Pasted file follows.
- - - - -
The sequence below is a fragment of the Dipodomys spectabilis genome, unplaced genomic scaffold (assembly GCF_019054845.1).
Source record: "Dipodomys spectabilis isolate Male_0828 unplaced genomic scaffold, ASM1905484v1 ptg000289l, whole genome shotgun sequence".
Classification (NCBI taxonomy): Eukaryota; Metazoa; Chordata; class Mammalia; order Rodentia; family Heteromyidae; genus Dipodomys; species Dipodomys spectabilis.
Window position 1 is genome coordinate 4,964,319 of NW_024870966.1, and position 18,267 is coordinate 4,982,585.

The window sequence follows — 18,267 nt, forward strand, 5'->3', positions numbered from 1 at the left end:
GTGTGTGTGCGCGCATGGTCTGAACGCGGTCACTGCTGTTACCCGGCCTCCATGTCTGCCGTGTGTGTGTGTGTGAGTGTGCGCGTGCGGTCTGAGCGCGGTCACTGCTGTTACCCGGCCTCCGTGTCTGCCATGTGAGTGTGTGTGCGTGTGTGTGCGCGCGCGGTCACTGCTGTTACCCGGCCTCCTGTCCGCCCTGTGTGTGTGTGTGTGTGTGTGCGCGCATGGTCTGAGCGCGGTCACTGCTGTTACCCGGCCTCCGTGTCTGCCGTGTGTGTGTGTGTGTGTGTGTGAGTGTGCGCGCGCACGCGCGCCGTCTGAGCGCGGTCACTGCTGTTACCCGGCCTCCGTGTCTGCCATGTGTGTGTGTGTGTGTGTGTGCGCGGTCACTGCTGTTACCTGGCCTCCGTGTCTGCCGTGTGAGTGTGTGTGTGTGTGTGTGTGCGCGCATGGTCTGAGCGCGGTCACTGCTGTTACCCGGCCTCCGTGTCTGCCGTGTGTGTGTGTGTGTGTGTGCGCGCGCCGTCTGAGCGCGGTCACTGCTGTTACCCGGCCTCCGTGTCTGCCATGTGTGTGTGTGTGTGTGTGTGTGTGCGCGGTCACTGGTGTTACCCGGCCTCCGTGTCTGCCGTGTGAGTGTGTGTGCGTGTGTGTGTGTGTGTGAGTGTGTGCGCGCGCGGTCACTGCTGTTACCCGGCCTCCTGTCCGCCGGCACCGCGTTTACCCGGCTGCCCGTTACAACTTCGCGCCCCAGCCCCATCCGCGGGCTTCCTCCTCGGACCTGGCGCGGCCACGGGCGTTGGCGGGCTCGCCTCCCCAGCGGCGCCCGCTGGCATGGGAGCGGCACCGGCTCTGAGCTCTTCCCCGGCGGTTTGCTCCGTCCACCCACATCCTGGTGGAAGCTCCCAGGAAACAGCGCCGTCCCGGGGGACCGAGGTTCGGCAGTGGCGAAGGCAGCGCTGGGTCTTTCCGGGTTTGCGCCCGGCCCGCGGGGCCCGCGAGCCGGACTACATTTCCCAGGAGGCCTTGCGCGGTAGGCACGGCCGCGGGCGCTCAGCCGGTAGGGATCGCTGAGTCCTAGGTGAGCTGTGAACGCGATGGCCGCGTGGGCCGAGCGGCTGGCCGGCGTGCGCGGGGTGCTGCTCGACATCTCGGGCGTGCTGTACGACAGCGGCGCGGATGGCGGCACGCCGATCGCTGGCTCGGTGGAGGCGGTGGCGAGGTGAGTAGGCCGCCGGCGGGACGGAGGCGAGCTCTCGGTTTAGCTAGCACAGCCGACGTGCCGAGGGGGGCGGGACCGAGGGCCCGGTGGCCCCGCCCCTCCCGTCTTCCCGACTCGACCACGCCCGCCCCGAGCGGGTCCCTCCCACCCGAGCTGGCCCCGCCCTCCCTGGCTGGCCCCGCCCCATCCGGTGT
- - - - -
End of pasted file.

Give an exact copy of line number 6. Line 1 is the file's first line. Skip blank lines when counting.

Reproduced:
GTGTGTGTGCGCGCATGGTCTGAACGCGGTCACTGCTGTTACCCGGCCTCCATGTCTGCCGTGTGTGTGTGTGTGAGTGTGCGCGTGCGGTCTGAGCGCGGTCACTGCTGTTACCCGGCCTCCGTGTCTGCCATGTGAGTGTGTGTGCGTGTGTGTGCGCGCGCGGTCACTGCTGTTACCCGGCCTCCTGTCCGCCCTGTGTGTGTGTGTGTGTGTGTGCGCGCATGGTCTGAGCGCGGTCACTGCTGTTACCCGGCCTCCGTGTCTGCCGTGTGTGTGTGTGTGTGTGTGTGAGTGTGCGCGCGCACGCGCGCCGTCTGAGCGCGGTCACTGCTGTTACCCGGCCTCCGTGTCTGCCATGTGTGTGTGTGTGTGTGTGTGCGCGGTCACTGCTGTTACCTGGCCTCCGTGTCTGCCGTGTGAGTGTGTGTGTGTGTGTGTGTGCGCGCATGGTCTGAGCGCGGTCACTGCTGTTACCCGGCCTCCGTGTCTGCCGTGTGTGTGTGTGTGTGTGTGCGCGCGCCGTCTGAGCGCGGTCACTGCTGTTACCCGGCCTCCGTGTCTGCCATGTGTGTGTGTGTGTGTGTGTGTGTGCGCGGTCACTGGTGTTACCCGGCCTCCGTGTCTGCCGTGTGAGTGTGTGTGCGTGTGTGTGTGTGTGTGAGTGTGTGCGCGCGCGGTCACTGCTGTTACCCGGCCTCCTGTCCGCCGGCACCGCGTTTACCCGGCTGCCCGTTACAACTTCGCGCCCCAGCCCCATCCGCGGGCTTCCTCCTCGGACCTGGCGCGGCCACGGGCGTTGGCGGGCTCGCCTCCCCAGCGGCGCCCGCTGGCATGGGAGCGGCACCGGCTCTGAGCTCTTCCCCGGCGGTTTGCTCCGTCCACCCACATCCTGGTGGAAGCTCCCAGGAAACAGCGCCGTCCCGGGGGACCGAGGTTCGGCAGTGGCGAAGGCAGCGCTGGGTCTTTCCGGGTTTGCGCCCGGCCCGCGGGGCCCGCGAGCCGGACTACATTTCCCAGGAGGCCTTGCGCGGTAGGCACGGCCGCGGGCGCTCAGCCGGTAGGGATCGCTGAGTCCTAGGTGAGCTGTGAACGCGATGGCCGCGTGGGCCGAGCGGCTGGCCGGCGTGCGCGGGGTGCTGCTCGACATCTCGGGCGTGCTGTACGACAGCGGCGCGGATGGCGGCACGCCGATCGCTGGCTCGGTGGAGGCGGTGGCGAGGTGAGTAGGCCGCCGGCGGGACGGAGGCGAGCTCTCGGTTTAGCTAGCACAGCCGACGTGCCGAGGGGGGCGGGACCGAGGGCCCGGTGGCCCCGCCCCTCCCGTCTTCCCGACTCGACCACGCCCGCCCCGAGCGGGTCCCTCCCACCCGAGCTGGCCCCGCCCTCCCTGGCTGGCCCCGCCCCATCCGGTGT